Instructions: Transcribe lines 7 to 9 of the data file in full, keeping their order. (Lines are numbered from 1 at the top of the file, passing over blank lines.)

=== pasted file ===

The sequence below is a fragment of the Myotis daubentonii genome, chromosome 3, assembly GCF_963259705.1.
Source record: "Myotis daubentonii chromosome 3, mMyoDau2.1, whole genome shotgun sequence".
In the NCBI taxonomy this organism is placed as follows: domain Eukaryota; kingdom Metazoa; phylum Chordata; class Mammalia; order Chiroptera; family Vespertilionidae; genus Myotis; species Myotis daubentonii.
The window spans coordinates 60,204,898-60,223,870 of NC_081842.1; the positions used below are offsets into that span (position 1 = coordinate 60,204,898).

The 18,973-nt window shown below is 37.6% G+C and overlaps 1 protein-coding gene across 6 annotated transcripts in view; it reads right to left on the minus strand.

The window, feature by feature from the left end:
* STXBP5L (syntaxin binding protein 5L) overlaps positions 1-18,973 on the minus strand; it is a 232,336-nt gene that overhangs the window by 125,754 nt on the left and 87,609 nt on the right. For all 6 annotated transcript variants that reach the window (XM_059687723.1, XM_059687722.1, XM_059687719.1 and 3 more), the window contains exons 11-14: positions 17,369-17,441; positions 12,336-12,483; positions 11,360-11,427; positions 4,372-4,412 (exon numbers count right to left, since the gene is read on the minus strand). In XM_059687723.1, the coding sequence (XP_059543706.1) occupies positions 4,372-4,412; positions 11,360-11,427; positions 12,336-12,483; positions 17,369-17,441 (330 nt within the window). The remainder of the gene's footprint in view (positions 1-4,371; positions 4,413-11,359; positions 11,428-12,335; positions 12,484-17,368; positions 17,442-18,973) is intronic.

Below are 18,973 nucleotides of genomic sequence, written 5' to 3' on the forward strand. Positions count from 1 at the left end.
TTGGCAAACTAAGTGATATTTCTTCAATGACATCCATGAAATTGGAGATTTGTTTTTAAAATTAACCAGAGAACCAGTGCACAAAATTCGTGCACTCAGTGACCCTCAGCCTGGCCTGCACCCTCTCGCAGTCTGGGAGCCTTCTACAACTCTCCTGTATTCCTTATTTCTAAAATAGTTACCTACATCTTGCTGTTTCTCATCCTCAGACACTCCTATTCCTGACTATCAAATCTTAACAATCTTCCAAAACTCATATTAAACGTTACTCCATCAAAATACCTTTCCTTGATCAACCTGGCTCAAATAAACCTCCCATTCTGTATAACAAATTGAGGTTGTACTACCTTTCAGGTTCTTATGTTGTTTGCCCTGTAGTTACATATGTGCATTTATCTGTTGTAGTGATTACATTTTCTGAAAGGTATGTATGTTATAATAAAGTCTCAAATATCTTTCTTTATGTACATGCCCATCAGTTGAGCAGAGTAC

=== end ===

* STXBP5L (syntaxin binding protein 5L) overlaps positions 1-18,973 on the minus strand; it is a 232,336-nt gene that overhangs the window by 125,754 nt on the left and 87,609 nt on the right. For all 6 annotated transcript variants that reach the window (XM_059687723.1, XM_059687722.1, XM_059687719.1 and 3 more), the window contains exons 11-14: positions 17,369-17,441; positions 12,336-12,483; positions 11,360-11,427; positions 4,372-4,412 (exon numbers count right to left, since the gene is read on the minus strand). In XM_059687723.1, the coding sequence (XP_059543706.1) occupies positions 4,372-4,412; positions 11,360-11,427; positions 12,336-12,483; positions 17,369-17,441 (330 nt within the window). The remainder of the gene's footprint in view (positions 1-4,371; positions 4,413-11,359; positions 11,428-12,335; positions 12,484-17,368; positions 17,442-18,973) is intronic.

Below are 18,973 nucleotides of genomic sequence, written 5' to 3' on the forward strand. Positions count from 1 at the left end.
TTGGCAAACTAAGTGATATTTCTTCAATGACATCCATGAAATTGGAGATTTGTTTTTAAAATTAACCAGAGAACCAGTGCACAAAATTCGTGCACTCAGTGACCCTCAGCCTGGCCTGCACCCTCTCGCAGTCTGGGAGCCTTCTACAACTCTCCTGTATTCCTTATTTCTAAAATAGTTACCTACATCTTGCTGTTTCTCATCCTCAGACACTCCTATTCCTGACTATCAAATCTTAACAATCTTCCAAAACTCATATTAAACGTTACTCCATCAAAATACCTTTCCTTGATCAACCTGGCTCAAATAAACCTCCCATTCTGTATAACAAATTGAGGTTGTACTACCTTTCAGGTTCTTATGTTGTTTGCCCTGTAGTTACATATGTGCATTTATCTGTTGTAGTGATTACATTTTCTGAAAGGTATGTATGTTATAATAAAGTCTCAAATATCTTTCTTTATGTACATGCCCATCAGTTGAGCAGAGTAC